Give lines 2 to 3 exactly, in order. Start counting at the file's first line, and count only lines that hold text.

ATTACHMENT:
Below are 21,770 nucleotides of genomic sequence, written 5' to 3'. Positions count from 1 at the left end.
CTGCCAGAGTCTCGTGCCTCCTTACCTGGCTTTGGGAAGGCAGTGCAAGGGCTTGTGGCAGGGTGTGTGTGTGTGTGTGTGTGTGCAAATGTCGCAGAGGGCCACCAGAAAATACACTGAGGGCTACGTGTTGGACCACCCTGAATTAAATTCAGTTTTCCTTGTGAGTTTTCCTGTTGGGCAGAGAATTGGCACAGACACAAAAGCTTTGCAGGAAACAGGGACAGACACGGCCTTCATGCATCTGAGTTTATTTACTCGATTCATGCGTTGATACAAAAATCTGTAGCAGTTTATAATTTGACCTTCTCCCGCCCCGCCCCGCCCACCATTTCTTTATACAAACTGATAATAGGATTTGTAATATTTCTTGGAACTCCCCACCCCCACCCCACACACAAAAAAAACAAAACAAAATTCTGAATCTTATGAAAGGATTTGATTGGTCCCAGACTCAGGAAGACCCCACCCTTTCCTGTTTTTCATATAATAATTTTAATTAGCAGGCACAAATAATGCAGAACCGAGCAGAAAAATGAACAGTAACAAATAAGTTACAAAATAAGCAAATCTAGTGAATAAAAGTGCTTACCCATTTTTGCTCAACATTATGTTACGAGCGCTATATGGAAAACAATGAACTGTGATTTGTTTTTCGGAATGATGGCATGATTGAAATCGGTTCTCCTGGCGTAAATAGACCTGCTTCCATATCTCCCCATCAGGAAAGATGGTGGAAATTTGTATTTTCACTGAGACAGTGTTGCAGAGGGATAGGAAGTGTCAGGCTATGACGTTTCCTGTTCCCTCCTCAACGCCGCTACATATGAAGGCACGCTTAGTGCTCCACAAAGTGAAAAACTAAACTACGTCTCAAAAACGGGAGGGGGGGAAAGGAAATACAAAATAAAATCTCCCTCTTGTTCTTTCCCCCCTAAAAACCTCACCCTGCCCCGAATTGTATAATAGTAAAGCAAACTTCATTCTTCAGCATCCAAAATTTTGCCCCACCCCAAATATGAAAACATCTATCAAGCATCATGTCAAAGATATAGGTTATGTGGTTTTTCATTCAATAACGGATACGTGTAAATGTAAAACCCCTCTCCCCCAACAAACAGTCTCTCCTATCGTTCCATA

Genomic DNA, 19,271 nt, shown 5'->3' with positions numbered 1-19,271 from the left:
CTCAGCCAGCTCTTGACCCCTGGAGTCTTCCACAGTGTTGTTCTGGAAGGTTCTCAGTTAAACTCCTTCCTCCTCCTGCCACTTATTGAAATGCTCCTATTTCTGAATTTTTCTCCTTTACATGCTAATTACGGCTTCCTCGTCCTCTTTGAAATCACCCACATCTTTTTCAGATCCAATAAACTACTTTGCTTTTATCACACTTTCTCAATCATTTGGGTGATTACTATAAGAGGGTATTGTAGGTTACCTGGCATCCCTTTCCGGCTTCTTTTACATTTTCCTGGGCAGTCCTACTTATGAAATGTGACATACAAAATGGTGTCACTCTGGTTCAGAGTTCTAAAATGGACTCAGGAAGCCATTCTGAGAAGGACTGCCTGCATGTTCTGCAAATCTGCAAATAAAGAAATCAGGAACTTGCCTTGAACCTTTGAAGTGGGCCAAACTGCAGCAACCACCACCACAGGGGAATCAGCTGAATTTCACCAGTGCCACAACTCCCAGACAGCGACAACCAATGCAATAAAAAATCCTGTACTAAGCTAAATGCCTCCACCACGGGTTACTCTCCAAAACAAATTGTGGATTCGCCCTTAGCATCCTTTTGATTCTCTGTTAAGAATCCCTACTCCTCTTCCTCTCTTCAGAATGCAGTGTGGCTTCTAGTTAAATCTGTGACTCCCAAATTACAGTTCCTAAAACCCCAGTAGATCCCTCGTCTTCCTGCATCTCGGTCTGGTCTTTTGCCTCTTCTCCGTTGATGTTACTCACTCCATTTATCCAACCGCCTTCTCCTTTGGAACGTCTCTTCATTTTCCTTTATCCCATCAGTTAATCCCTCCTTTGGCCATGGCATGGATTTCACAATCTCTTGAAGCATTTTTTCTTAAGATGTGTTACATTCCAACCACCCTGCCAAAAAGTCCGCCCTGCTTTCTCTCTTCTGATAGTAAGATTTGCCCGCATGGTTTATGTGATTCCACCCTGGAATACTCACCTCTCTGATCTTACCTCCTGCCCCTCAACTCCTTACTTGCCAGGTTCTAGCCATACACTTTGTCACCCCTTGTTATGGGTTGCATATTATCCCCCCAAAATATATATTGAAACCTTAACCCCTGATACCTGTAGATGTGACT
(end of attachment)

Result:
CTGCCAGAGTCTCGTGCCTCCTTACCTGGCTTTGGGAAGGCAGTGCAAGGGCTTGTGGCAGGGTGTGTGTGTGTGTGTGTGTGTGCAAATGTCGCAGAGGGCCACCAGAAAATACACTGAGGGCTACGTGTTGGACCACCCTGAATTAAATTCAGTTTTCCTTGTGAGTTTTCCTGTTGGGCAGAGAATTGGCACAGACACAAAAGCTTTGCAGGAAACAGGGACAGACACGGCCTTCATGCATCTGAGTTTATTTACTCGATTCATGCGTTGATACAAAAATCTGTAGCAGTTTATAATTTGACCTTCTCCCGCCCCGCCCCGCCCACCATTTCTTTATACAAACTGATAATAGGATTTGTAATATTTCTTGGAACTCCCCACCCCCACCCCACACACAAAAAAAACAAAACAAAATTCTGAATCTTATGAAAGGATTTGATTGGTCCCAGACTCAGGAAGACCCCACCCTTTCCTGTTTTTCATATAATAATTTTAATTAGCAGGCACAAATAATGCAGAACCGAGCAGAAAAATGAACAGTAACAAATAAGTTACAAAATAAGCAAATCTAGTGAATAAAAGTGCTTACCCATTTTTGCTCAACATTATGTTACGAGCGCTATATGGAAAACAATGAACTGTGATTTGTTTTTCGGAATGATGGCATGATTGAAATCGGTTCTCCTGGCGTAAATAGACCTGCTTCCATATCTCCCCATCAGGAAAGATGGTGGAAATTTGTATTTTCACTGAGACAGTGTTGCAGAGGGATAGGAAGTGTCAGGCTATGACGTTTCCTGTTCCCTCCTCAACGCCGCTACATATGAAGGCACGCTTAGTGCTCCACAAAGTGAAAAACTAAACTACGTCTCAAAAACGGGAGGGGGGGAAAGGAAATACAAAATAAAATCTCCCTCTTGTTCTTTCCCCCCTAAAAACCTCACCCTGCCCCGAATTGTATAATAGTAAAGCAAACTTCATTCTTCAGCATCCAAAATTTTGCCCCACCCCAAATATGAAAACATCTATCAAGCATCATGTCAAAGATATAGGTTATGTGGTTTTTCATTCAATAACGGATACGTGTAAATGTAAAACCCCTCTCCCCCAACAAACAGTCTCTCCTATCGTTCCATA

Genomic DNA, 19,271 nt, shown 5'->3' with positions numbered 1-19,271 from the left: